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A History of NuScale Power and their VOYGR Design

  • By Admin
  • February 13, 2023

NuScale can trace its beginnings back to 2000, based on research funded by the US Department of Energy and conducted by Oregon State University, Idaho National Laboratory (INL), and other colleges.  

However, the research grant ended in 2003. A group of scientists at Oregon State University continued work on the design and built a test lab at one-third the actual scale and eventually inherited its related patents from the university in 2007, in exchange for a small equity in the company. NuScale was founded that same year.

NuScale began seeking certification with the NRC (Nuclear Regulatory Commission) in February 2008 and in 2011, NuScale had raised $35 million in financing with 100 employees in three cities: Tigard, Oregon; Richland, Washington; and Corvallis, Oregon.   In October of 2011, Fluor Corporation acquired a majority interest in the company for $3.5 million and promised almost $30 million in working capital. Later, in a separate agreement, Fluor gained the rights to construct NuScale-based power plants.

In December 2012, co-founder and CEO Paul G. Lorenzini was succeeded by current CEO John Hopkins.

In December 2013, NuScale won up to $226 million in “cost-sharing” funding to share the expense of pursuing government approval, through the SMR Licensing Technical Support program. This was followed by an agreement in May 2014 for up to $217 million in funding over a five-year period, whereby the Department of Energy would match private funding.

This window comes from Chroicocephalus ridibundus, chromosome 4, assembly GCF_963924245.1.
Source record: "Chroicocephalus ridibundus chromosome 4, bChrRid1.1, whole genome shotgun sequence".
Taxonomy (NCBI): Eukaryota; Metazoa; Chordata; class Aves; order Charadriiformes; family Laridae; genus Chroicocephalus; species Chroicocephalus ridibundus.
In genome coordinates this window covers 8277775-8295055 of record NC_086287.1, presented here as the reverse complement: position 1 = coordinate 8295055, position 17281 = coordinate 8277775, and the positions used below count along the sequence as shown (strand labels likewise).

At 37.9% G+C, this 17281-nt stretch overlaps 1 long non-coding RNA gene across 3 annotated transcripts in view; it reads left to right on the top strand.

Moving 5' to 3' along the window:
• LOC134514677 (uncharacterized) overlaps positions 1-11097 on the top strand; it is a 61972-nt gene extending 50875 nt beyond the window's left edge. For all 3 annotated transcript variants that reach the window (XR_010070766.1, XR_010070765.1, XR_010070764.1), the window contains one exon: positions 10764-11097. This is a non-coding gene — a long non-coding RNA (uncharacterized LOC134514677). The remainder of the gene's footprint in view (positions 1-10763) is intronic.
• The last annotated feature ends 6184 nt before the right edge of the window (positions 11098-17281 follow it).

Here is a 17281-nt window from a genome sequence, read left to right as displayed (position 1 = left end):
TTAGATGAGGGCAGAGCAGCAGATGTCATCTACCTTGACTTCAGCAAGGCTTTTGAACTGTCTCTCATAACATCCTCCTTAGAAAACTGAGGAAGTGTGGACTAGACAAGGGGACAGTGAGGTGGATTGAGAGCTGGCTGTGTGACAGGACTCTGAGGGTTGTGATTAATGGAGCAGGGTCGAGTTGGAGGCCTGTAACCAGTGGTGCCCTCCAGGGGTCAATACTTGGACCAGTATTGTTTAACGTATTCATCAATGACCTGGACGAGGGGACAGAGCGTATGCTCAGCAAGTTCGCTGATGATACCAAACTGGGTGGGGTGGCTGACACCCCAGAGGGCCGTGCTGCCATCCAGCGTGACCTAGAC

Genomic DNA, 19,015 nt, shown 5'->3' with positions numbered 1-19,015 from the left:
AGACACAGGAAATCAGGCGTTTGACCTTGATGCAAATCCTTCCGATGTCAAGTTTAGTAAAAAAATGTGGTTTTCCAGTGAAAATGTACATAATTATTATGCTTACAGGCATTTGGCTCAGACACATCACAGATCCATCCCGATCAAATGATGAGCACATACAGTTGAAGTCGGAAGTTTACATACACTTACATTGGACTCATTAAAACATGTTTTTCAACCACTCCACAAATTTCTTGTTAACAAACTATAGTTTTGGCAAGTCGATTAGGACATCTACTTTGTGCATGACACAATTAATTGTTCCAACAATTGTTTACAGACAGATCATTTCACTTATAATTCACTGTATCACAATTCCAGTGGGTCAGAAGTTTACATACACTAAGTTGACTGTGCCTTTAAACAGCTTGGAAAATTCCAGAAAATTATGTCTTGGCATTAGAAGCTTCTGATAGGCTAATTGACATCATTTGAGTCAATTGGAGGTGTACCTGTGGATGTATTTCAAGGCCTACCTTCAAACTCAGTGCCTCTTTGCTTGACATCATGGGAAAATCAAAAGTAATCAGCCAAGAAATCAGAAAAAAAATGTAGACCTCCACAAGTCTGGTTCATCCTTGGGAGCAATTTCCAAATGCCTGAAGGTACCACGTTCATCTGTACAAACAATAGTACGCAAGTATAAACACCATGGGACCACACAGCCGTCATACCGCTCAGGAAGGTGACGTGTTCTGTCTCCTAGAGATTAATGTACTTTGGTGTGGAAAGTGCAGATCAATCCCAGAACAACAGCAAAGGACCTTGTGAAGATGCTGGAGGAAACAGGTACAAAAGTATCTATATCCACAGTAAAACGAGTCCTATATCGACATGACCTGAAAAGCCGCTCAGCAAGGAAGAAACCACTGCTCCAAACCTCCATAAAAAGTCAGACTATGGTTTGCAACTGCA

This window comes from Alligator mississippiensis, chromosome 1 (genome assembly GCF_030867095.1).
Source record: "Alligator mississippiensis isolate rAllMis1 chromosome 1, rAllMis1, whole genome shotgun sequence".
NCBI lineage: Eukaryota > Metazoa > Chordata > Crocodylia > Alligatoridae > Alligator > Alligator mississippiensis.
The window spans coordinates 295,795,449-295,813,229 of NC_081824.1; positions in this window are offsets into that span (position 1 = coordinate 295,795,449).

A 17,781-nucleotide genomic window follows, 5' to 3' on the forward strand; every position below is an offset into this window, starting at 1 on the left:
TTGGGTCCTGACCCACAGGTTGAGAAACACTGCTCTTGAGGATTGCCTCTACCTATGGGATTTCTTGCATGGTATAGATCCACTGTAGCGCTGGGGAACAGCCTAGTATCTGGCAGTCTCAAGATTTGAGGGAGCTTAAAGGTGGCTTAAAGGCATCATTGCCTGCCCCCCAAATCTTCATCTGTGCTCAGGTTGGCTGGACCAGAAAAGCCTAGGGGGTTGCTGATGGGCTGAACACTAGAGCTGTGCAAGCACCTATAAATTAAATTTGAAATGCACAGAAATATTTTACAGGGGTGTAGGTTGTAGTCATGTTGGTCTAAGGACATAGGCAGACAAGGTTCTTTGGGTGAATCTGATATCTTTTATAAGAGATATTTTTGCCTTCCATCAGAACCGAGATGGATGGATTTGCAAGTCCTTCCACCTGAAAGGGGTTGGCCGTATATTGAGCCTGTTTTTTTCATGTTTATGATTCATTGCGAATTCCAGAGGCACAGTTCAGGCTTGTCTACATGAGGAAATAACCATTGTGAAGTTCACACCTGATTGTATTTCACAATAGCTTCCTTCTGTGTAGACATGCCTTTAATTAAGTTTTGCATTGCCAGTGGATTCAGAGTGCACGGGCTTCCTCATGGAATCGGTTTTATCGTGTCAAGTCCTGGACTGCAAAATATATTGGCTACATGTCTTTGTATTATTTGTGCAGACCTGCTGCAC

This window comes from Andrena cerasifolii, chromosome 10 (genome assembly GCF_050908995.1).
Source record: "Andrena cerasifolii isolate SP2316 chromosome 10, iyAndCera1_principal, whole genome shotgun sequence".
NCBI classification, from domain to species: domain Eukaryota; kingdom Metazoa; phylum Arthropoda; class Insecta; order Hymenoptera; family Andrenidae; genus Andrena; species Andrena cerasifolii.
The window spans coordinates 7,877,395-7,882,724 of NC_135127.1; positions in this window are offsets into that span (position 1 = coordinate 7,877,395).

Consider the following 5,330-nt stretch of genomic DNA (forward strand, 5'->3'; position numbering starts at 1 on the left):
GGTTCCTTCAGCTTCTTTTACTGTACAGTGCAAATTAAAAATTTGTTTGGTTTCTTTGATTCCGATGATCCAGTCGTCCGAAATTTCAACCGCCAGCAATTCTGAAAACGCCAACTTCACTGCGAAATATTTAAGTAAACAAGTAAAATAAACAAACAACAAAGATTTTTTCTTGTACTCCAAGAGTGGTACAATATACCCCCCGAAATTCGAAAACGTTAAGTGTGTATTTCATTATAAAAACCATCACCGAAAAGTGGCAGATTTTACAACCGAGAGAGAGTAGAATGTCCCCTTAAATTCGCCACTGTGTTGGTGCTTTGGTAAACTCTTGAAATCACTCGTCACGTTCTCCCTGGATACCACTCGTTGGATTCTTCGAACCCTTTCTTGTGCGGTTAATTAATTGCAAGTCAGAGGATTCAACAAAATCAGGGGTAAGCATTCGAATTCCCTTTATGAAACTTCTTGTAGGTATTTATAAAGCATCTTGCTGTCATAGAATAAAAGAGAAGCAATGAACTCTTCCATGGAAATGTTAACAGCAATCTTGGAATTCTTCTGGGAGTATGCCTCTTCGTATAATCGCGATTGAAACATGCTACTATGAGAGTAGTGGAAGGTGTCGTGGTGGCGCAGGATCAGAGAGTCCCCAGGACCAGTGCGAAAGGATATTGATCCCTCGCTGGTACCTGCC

In March 2012, NuScale signed an agreement with the Department of Energy (DOE), allowing NuScale and two partners to build and operate a NuScale-based nuclear power plant at the SRS (Savannah River Site). In April, Energy Northwest said it didn’t have any immediate plans to construct a nuclear power plant but had evaluated all the available SMR technologies and identified NuScale as the best available option at the time.

In July 2013, NuScale announced an effort to study and demonstrate NuScale reactors in the western United States, called Program WIN (Western Initiative for Nuclear), with plans to build the first NuScale-based power plant in the western United States by 2024. 

In November 2014, NuScale announced it was building what is expected to be the first SMR in the US in Idaho. The plant is for the Carbon Free Power Project with Utah Associated Municipal Power Systems (UAMPS).

NuScale Power submitted its designs to the NRC in January 2017, and if approved hoped to complete its first plant in 2026.

In January 2018, the NRC agreed that the NuScale SMR (small modular reactor) does not need back-up power.

In August 2020, the NRC issued a final safety evaluation report for NuScale’s small modular reactor design, certifying the design as having met the NRC’s safety requirements.  NuScale plans to apply for a standard design approval of a 60-megawatt-per-module version of the design in 2022, which if accepted will allow the company to pursue its first reactor deployment in the mid-2020s. Also in 2020, NuScale received U.S. Nuclear Regulatory Commission approval on its SMR design, the first design approval for a small commercial nuclear reactor. SMRs have a smaller footprint, capacity, and anticipated cost than traditional high-capacity nuclear power plants.